Opinion / Op-Ed Contributors

After the liquidity crunch

By Louis Kuijs (China Daily) Updated: 2013-06-28 08:33

The standoff between the People's Bank of China and China's banks, and the resulting "liquidity crunch", has far-reaching implications for credit and liquidity, financial stability, monetary policy and the economic outlook. The potential for broad impact was underscored when the stock market witnessed a "black Monday" on June 24 partly because a June 23 statement of the PBOC suggested a continued hard-line stance, before some relief was provided by a more accommodating June 25 statement.

The liquidity crunch on the inter-bank market largely resulted from a misunderstanding between the markets and the PBOC about the central bank's policy and implementation.

The misunderstanding arose because concerns among some policymakers about too rapid credit growth and financial risks, suggested a need for tighter policy at the same time as lower economic growth called for easier policy. Given the tighter conditions and remaining uncertainty, the inter-bank market is likely to remain tight and nervous in the coming weeks, with repayment risk being sizeable. Even though the inter-bank market should normalize gradually after that, the banks will probably become more prudent with lending and liquidity going forward, and "non-bank" lending activity and mid-sized banks reliant on wholesale funding are likely to be especially affected.

We may well see some defaults on inter-bank loans and/or other repayment obligations in the coming months, although it remains highly unlikely that pressures stemming from financial risks would become systemic enough to threaten China's financial stability or the overall economy.

After the liquidity crunch

On the growth front, the firmer policy stance in the face of weak data has increased downside risks to our economic growth forecast. In spite of weak recent activity data, the government and the PBOC have signaled that for now they do not want to ease the macro stance, in effect putting considerations of medium-term financial stability ahead of supporting short-term economic growth.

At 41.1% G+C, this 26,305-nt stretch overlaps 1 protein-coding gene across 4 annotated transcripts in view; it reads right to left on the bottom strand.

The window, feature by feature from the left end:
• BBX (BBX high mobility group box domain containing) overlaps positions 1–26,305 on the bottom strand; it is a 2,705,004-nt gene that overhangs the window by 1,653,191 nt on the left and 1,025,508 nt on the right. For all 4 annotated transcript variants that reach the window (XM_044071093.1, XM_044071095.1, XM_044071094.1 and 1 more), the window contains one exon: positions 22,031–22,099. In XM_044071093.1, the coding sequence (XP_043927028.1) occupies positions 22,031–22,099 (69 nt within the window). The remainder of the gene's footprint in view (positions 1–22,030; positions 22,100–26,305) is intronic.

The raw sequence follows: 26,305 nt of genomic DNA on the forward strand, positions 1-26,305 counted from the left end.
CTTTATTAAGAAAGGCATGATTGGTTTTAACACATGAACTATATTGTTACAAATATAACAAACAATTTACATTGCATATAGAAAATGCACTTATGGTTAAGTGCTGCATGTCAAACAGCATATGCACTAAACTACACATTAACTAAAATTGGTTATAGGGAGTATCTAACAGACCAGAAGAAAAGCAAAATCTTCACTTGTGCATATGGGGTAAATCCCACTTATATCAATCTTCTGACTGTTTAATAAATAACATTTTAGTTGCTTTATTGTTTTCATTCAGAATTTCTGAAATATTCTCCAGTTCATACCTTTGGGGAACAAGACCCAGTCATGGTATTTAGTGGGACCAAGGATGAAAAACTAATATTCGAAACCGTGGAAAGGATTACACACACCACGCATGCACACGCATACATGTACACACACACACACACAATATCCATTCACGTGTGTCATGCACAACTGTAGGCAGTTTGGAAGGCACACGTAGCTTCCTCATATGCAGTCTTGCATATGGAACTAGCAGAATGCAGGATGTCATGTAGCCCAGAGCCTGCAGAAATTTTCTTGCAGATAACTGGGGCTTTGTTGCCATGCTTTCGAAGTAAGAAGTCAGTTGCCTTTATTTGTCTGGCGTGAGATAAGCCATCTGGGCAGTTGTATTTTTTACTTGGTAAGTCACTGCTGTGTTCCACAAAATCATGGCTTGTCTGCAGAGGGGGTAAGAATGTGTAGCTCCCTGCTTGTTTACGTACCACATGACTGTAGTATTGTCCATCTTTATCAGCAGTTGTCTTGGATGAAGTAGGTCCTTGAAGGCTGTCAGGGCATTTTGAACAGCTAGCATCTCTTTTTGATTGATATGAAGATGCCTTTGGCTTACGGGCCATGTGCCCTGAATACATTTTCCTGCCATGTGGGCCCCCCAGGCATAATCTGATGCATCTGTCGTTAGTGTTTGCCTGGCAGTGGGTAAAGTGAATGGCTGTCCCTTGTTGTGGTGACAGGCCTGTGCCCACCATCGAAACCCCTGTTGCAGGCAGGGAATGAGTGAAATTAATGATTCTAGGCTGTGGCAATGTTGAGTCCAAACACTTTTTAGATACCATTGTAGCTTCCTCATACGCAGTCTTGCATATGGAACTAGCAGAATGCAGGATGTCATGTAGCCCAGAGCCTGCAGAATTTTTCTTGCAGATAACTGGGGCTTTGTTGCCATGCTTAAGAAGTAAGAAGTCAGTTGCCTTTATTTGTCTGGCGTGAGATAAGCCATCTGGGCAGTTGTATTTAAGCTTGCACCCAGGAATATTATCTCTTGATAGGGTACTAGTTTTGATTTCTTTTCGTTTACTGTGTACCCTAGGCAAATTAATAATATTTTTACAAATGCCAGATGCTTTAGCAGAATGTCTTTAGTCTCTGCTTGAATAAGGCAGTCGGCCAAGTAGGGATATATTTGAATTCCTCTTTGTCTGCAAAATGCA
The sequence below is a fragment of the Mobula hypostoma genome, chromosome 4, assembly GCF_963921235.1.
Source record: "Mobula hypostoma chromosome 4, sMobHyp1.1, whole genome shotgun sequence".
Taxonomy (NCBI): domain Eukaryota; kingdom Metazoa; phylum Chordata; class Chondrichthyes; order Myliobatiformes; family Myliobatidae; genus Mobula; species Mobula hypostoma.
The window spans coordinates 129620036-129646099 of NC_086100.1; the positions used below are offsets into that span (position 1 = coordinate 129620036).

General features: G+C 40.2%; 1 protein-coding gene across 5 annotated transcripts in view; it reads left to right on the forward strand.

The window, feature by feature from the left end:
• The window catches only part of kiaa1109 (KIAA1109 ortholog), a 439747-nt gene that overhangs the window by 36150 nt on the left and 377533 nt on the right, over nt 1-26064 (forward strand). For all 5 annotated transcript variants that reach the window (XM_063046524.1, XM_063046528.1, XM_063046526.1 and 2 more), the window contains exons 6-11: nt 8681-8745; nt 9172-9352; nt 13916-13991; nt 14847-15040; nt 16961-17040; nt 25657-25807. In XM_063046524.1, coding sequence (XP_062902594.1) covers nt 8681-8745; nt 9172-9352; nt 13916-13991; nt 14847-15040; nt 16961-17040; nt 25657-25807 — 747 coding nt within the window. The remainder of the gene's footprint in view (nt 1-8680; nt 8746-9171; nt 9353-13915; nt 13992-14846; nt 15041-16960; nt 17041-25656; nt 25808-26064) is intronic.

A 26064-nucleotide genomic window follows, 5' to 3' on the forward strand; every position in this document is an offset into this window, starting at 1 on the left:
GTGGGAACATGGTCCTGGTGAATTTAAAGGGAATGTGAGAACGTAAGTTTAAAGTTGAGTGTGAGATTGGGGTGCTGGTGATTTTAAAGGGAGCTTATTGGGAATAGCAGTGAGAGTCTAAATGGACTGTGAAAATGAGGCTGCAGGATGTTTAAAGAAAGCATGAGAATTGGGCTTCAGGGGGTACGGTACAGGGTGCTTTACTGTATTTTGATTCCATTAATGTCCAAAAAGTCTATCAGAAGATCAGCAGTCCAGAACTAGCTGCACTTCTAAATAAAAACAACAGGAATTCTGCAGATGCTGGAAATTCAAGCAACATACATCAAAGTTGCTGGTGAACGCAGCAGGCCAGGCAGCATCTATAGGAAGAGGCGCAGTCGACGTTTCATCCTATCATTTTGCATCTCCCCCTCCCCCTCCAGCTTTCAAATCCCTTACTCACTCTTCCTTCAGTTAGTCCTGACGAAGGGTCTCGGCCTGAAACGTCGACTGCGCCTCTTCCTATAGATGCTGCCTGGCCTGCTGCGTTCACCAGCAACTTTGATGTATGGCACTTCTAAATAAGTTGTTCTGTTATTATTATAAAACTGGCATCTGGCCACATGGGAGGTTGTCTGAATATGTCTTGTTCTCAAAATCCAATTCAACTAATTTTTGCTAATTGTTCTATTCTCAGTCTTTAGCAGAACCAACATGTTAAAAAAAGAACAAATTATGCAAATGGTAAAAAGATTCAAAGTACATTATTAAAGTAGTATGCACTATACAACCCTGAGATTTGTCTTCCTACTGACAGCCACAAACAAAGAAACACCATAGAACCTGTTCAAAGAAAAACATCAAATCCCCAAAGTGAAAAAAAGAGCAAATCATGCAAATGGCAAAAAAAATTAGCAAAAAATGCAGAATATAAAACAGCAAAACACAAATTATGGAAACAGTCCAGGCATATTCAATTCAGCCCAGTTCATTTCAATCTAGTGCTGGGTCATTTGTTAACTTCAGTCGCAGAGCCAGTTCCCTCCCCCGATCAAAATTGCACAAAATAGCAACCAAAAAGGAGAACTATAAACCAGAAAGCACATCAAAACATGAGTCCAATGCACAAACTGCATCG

Their resolve may be tested in the coming months if activity data continue to disappoint. We keep our forecast of 7.5 percent GDP growth in 2013 for now, acknowledging the downside risks but also noting some possibly positive news about the US economy.

Since June 13, inter-bank market interest rates rose to uncommonly high levels as liquidity conditions on the inter-bank market tightened. While they have recently come down they are still higher than normal. Several specific factors contributed to the tightness, including a change in timing of corporate tax payments, strong liquidity demand around the national holiday (Dragon Boat Festival) and the impact of measures taken in May to clamp down on financial capital inflows. The turbulence in international capital markets after indications of possible QE3 (third round of quantitative easing) tapering in the US added uncertainty, even though fundamentally China is not really vulnerable to this shifting flow.

Despite these factors affecting liquidity, China's banks apparently extended credit quite aggressively at the beginning of June. They might have assumed that the PBOC would accommodate this by injecting more liquidity in the inter-bank market, given the sluggish economic growth and calls for an easing of the macroeconomic stance. However, it turned out that the PBOC did not want to be accommodative. It seems that the PBOC wants to stick to its existing quantitative targets, and have the banks stick to their credit quotas and contain expansion of the "non-bank" financial sector. As a result, the PBOC has initially abstained from providing more liquidity.

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